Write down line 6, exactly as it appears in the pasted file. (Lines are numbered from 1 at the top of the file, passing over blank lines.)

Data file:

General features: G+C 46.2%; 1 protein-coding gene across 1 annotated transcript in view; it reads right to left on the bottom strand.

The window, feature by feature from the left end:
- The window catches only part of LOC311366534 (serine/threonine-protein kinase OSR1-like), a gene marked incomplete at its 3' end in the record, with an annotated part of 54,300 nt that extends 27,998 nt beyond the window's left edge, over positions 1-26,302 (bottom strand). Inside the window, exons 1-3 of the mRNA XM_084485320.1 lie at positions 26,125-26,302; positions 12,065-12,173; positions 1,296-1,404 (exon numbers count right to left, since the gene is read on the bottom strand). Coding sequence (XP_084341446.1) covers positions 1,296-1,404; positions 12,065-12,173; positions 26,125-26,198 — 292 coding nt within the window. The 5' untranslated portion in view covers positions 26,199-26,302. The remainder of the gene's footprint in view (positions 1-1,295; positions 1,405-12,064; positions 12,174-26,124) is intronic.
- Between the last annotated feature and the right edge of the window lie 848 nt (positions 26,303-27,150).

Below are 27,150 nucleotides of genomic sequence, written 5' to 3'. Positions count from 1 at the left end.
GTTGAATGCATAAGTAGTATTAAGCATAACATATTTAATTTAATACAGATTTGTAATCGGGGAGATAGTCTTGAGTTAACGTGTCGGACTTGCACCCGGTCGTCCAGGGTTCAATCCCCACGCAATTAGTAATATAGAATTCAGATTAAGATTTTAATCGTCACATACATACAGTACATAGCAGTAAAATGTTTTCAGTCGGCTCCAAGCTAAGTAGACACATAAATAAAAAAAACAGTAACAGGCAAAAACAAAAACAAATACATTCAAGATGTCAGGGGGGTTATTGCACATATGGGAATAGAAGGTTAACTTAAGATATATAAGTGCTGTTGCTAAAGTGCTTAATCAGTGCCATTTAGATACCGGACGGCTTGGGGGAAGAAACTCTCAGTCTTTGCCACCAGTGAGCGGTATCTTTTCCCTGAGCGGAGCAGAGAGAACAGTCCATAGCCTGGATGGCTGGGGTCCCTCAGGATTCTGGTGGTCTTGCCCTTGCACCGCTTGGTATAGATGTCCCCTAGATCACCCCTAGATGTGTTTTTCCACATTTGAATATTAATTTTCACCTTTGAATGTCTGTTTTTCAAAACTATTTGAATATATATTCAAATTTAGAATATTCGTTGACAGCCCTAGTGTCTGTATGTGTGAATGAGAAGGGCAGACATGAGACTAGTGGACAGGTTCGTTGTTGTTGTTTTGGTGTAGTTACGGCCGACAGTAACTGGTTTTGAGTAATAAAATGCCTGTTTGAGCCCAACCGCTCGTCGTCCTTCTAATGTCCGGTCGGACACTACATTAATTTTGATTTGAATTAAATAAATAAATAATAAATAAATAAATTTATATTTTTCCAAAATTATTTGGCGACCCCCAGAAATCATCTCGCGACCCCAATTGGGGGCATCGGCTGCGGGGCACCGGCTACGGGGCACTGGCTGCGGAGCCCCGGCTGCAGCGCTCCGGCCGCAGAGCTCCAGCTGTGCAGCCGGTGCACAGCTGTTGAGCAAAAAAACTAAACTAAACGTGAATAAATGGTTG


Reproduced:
GTTGAATGCATAAGTAGTATTAAGCATAACATATTTAATTTAATACAGATTTGTAATCGGGGAGATAGTCTTGAGTTAACGTGTCGGACTTGCACCCGGTCGTCCAGGGTTCAATCCCCACGCAATTAGTAATATAGAATTCAGATTAAGATTTTAATCGTCACATACATACAGTACATAGCAGTAAAATGTTTTCAGTCGGCTCCAAGCTAAGTAGACACATAAATAAAAAAAACAGTAACAGGCAAAAACAAAAACAAATACATTCAAGATGTCAGGGGGGTTATTGCACATATGGGAATAGAAGGTTAACTTAAGATATATAAGTGCTGTTGCTAAAGTGCTTAATCAGTGCCATTTAGATACCGGACGGCTTGGGGGAAGAAACTCTCAGTCTTTGCCACCAGTGAGCGGTATCTTTTCCCTGAGCGGAGCAGAGAGAACAGTCCATAGCCTGGATGGCTGGGGTCCCTCAGGATTCTGGTGGTCTTGCCCTTGCACCGCTTGGTATAGATGTCCCCTAGATCACCCCTAGATGTGTTTTTCCACATTTGAATATTAATTTTCACCTTTGAATGTCTGTTTTTCAAAACTATTTGAATATATATTCAAATTTAGAATATTCGTTGACAGCCCTAGTGTCTGTATGTGTGAATGAGAAGGGCAGACATGAGACTAGTGGACAGGTTCGTTGTTGTTGTTTTGGTGTAGTTACGGCCGACAGTAACTGGTTTTGAGTAATAAAATGCCTGTTTGAGCCCAACCGCTCGTCGTCCTTCTAATGTCCGGTCGGACACTACATTAATTTTGATTTGAATTAAATAAATAAATAATAAATAAATAAATTTATATTTTTCCAAAATTATTTGGCGACCCCCAGAAATCATCTCGCGACCCCAATTGGGGGCATCGGCTGCGGGGCACCGGCTACGGGGCACTGGCTGCGGAGCCCCGGCTGCAGCGCTCCGGCCGCAGAGCTCCAGCTGTGCAGCCGGTGCACAGCTGTTGAGCAAAAAAACTAAACTAAACGTGAATAAATGGTTG